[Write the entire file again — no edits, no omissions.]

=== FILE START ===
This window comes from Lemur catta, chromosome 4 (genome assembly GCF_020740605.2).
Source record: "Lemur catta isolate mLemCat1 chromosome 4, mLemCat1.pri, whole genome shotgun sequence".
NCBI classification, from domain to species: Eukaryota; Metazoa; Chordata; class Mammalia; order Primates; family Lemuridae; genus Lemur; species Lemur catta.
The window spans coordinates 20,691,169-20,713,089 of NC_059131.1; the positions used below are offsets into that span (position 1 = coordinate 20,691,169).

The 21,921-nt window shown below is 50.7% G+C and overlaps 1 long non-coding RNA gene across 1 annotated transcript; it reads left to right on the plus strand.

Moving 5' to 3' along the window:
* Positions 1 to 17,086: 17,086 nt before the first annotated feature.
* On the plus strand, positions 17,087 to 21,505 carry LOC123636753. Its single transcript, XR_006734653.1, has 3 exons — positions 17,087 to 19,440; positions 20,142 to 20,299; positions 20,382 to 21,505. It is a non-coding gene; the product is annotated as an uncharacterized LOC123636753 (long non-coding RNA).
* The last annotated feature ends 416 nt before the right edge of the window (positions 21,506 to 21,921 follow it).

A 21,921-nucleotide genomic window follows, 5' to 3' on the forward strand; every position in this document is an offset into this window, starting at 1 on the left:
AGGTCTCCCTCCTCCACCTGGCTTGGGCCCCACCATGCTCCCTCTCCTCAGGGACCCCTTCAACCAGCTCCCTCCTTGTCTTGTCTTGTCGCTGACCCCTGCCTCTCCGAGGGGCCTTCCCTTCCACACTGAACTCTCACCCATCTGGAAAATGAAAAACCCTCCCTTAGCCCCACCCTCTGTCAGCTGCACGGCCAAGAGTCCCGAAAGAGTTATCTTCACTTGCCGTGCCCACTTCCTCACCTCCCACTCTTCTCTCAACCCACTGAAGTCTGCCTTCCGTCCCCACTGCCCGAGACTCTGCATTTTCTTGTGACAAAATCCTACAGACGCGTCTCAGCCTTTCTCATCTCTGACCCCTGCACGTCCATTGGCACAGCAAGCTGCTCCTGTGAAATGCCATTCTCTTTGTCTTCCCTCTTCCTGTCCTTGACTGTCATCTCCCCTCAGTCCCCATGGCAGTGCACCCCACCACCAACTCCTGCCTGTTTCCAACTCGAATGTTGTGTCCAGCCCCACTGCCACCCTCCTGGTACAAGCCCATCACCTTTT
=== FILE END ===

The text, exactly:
This window comes from Lemur catta, chromosome 4 (genome assembly GCF_020740605.2).
Source record: "Lemur catta isolate mLemCat1 chromosome 4, mLemCat1.pri, whole genome shotgun sequence".
NCBI classification, from domain to species: Eukaryota; Metazoa; Chordata; class Mammalia; order Primates; family Lemuridae; genus Lemur; species Lemur catta.
The window spans coordinates 20,691,169-20,713,089 of NC_059131.1; the positions used below are offsets into that span (position 1 = coordinate 20,691,169).

The 21,921-nt window shown below is 50.7% G+C and overlaps 1 long non-coding RNA gene across 1 annotated transcript; it reads left to right on the plus strand.

Moving 5' to 3' along the window:
* Positions 1 to 17,086: 17,086 nt before the first annotated feature.
* On the plus strand, positions 17,087 to 21,505 carry LOC123636753. Its single transcript, XR_006734653.1, has 3 exons — positions 17,087 to 19,440; positions 20,142 to 20,299; positions 20,382 to 21,505. It is a non-coding gene; the product is annotated as an uncharacterized LOC123636753 (long non-coding RNA).
* The last annotated feature ends 416 nt before the right edge of the window (positions 21,506 to 21,921 follow it).

A 21,921-nucleotide genomic window follows, 5' to 3' on the forward strand; every position in this document is an offset into this window, starting at 1 on the left:
AGGTCTCCCTCCTCCACCTGGCTTGGGCCCCACCATGCTCCCTCTCCTCAGGGACCCCTTCAACCAGCTCCCTCCTTGTCTTGTCTTGTCGCTGACCCCTGCCTCTCCGAGGGGCCTTCCCTTCCACACTGAACTCTCACCCATCTGGAAAATGAAAAACCCTCCCTTAGCCCCACCCTCTGTCAGCTGCACGGCCAAGAGTCCCGAAAGAGTTATCTTCACTTGCCGTGCCCACTTCCTCACCTCCCACTCTTCTCTCAACCCACTGAAGTCTGCCTTCCGTCCCCACTGCCCGAGACTCTGCATTTTCTTGTGACAAAATCCTACAGACGCGTCTCAGCCTTTCTCATCTCTGACCCCTGCACGTCCATTGGCACAGCAAGCTGCTCCTGTGAAATGCCATTCTCTTTGTCTTCCCTCTTCCTGTCCTTGACTGTCATCTCCCCTCAGTCCCCATGGCAGTGCACCCCACCACCAACTCCTGCCTGTTTCCAACTCGAATGTTGTGTCCAGCCCCACTGCCACCCTCCTGGTACAAGCCCATCACCTTTT